(Al-Hol Camp, northeast Syria) – Sitting on the floor of a shack in a locked desert camp in north-east Syria, her baby boy in her lap and her two other children nestled by her side, Radhia* had only one question.
"Please, can you tell me," she asked, "when will Australia bring us home?"
That same week in June, Australia evacuated eight Australian children from al-Hol, the same camp where Radhia and her children have been detained since January.
Radhia and her children, too, are Australian citizens. While the eight evacuated children were brought home to Australia, Radhia and her children remain indefinitely detained by a Kurdish-led coalition in al-Hol, a camp rife with disease and despair.
"People think we are monsters," said Radhia, who did not want her real name used in order to protect her children. "Please tell them we are humans, just like them."
At least 50 Australian women and children remain in al-Hol, according to Save the Children, which has urged Australia to bring them all home. They are among about 11,000 foreigners — more than 7,000 children and about 3,000 women — from about 50 countries who are held in the camp.
The self-declared Autonomous Administration for North and East Syria, which is detaining the foreigners, says it will not prosecute them and has urged their governments to repatriate them. But most countries are bringing home only token numbers, leaving the rest in legal limbo.
Indeed, just days after the evacuations of the eight children from al-HOL, Home Affairs Minister Peter Dutton introduced draconian revisions to Australian law that would ban alleged foreign fighters as young as 14 from returning to Australia for two years.
During visits to al-Hol from June 21 to 23, I found dire conditions including overflowing latrines and sewage trickling into tattered tents.
Young children with skin rashes, emaciated limbs and swollen bellies were drinking wash water from tanks containing worms. Other children lay limp with fever on tent floors, their bodies dusted with flies and dirt.
Children are dying from acute diarrhea and flu-like infections, aid groups and camp managers told me.
A key reason for the squalor is donor nations' reluctance to assist potential Islamic State members or sympathizers, camp managers and aid workers said. But international law forbids denying essential aid based on religious or ideological affiliation. Moreover, children who lived under Islamic State are victims first and foremost, and many of their mothers are, too.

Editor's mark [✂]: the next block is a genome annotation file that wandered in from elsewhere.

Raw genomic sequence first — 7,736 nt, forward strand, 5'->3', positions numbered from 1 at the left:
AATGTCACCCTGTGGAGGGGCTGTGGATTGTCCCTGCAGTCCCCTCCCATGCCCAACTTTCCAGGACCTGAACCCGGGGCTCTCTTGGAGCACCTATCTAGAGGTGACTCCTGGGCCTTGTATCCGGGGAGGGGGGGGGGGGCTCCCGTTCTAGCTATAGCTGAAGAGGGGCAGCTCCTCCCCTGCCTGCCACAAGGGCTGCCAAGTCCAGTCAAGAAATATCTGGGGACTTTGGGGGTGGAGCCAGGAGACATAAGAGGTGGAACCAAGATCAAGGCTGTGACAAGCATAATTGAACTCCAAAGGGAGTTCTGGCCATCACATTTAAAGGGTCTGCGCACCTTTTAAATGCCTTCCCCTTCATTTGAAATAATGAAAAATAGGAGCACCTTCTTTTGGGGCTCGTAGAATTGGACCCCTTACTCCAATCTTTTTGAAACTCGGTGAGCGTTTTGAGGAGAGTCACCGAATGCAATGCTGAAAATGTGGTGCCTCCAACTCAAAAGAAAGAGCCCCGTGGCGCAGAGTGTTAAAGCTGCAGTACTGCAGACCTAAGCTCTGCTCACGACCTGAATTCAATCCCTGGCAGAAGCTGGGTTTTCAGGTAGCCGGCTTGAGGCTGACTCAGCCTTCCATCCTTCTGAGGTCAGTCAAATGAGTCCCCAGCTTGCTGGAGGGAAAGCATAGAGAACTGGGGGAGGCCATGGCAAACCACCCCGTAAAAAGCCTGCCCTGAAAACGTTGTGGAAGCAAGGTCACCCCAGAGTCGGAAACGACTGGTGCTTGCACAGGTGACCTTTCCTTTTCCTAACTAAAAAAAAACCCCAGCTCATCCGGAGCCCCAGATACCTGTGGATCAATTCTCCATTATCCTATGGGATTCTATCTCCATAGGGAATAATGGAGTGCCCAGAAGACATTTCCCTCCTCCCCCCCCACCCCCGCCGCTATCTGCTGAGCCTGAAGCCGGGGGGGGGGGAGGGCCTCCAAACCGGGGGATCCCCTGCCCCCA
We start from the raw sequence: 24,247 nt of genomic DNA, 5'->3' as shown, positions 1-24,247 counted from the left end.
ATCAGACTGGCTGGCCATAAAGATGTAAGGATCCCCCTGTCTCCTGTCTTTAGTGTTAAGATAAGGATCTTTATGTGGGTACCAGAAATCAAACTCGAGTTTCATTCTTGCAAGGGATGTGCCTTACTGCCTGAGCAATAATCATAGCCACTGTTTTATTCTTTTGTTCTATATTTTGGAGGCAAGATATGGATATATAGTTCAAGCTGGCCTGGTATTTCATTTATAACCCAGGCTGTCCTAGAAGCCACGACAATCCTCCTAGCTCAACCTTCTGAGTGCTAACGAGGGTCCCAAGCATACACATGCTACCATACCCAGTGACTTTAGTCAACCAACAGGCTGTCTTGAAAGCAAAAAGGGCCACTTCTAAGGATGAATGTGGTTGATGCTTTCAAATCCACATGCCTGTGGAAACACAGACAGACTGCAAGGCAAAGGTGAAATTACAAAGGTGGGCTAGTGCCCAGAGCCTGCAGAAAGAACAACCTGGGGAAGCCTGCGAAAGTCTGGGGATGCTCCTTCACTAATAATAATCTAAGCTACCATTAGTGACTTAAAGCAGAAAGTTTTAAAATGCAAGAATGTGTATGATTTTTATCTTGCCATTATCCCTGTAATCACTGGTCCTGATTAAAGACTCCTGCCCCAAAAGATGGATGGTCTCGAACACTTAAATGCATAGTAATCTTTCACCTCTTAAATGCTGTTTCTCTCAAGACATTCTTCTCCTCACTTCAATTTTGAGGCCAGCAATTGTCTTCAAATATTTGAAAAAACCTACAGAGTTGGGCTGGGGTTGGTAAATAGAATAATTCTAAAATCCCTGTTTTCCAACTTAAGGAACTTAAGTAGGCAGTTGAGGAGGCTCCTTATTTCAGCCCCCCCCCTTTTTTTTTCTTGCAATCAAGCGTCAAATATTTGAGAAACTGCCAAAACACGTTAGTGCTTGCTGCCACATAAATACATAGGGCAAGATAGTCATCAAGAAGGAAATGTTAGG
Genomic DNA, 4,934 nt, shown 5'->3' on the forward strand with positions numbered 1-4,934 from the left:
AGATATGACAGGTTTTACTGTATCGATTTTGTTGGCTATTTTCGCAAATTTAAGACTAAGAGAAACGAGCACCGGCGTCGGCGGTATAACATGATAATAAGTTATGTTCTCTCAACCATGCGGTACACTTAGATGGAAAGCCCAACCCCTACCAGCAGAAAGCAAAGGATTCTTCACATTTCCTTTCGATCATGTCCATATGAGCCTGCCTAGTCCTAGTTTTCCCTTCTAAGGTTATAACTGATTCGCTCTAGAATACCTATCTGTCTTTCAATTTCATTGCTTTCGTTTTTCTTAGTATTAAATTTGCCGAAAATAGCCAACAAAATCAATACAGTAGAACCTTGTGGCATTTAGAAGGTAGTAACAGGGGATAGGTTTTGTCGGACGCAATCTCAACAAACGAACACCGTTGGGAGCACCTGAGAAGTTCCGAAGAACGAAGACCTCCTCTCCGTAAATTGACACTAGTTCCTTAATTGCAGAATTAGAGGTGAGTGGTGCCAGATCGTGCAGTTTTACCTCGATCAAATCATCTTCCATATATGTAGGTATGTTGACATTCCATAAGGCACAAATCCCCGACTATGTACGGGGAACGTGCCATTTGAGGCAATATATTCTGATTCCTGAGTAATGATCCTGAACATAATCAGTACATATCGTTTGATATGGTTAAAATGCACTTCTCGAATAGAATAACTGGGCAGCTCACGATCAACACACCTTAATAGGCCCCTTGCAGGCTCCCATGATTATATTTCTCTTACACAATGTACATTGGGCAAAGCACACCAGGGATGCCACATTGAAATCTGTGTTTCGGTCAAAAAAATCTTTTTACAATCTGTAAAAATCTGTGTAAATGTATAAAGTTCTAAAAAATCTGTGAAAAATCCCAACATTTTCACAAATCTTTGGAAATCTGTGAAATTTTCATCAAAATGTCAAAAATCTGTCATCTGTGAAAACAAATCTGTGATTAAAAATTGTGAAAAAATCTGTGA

Speaking softly and stroking the hair of her children, ages 3, 1 and a half and 6 months, Radhia said she had never planned to leave Australia to live under Islamic State. But one day, she said, her Australian husband told her, "'I am going, you are coming with me.' I was thinking, 'Why? We are comfortable.' But as a Muslim woman you follow your husband."
She said the couple crossed into Syria via Turkey in 2014 and settled in Tal Abyad, an IS-held town on the northern border. After Tal Abyad fell in 2015, they moved from one shrinking IS-held pocket to another.
In 2017, Radhia's husband was killed in a coalition drone strike. Radhia said she could not find a way out until January, when the caliphate lost its grip on Deir al-Zour. Then she and her children joined thousands of starving, shell-shocked families streaming out.
Radhia did not want to talk about her husband or the father of her third child. But she spoke at length about her dreams for her children: a real roof over their heads, clean water, fresh food, school.
Like all detainees at al-Hol, Radhia and her children live in a tent and subsist on scant dry rations. The shack where she sat was a shared kitchen whose concrete floors and walls were her greatest luxury.
While I can't verify Radhia's story, her children deserve to be rescued and promptly brought to Australia from al-Hol like the children evacuated in June.
Absent clear, compelling evidence that they could harm their children, women like Radhia should be brought home as well. Leaving mothers behind places children in even greater danger and risks fueling instability and grief. International law provides all nationals the right to return to their home country.
If the Australian authorities have grounds to believe that Radhia or other Australians have committed crimes during their years under Islamic State, they should investigate them in line with international standards, and prosecute them in Australia as appropriate.
Prime Minister Scott Morrison himself said that children born in IS areas or brought there by their mothers or fathers "should not be punished for the crimes of their parents".
Yet that is precisely what Australia will do if it abandons Radhia and her three children to indefinite detention without charge in al-Hol.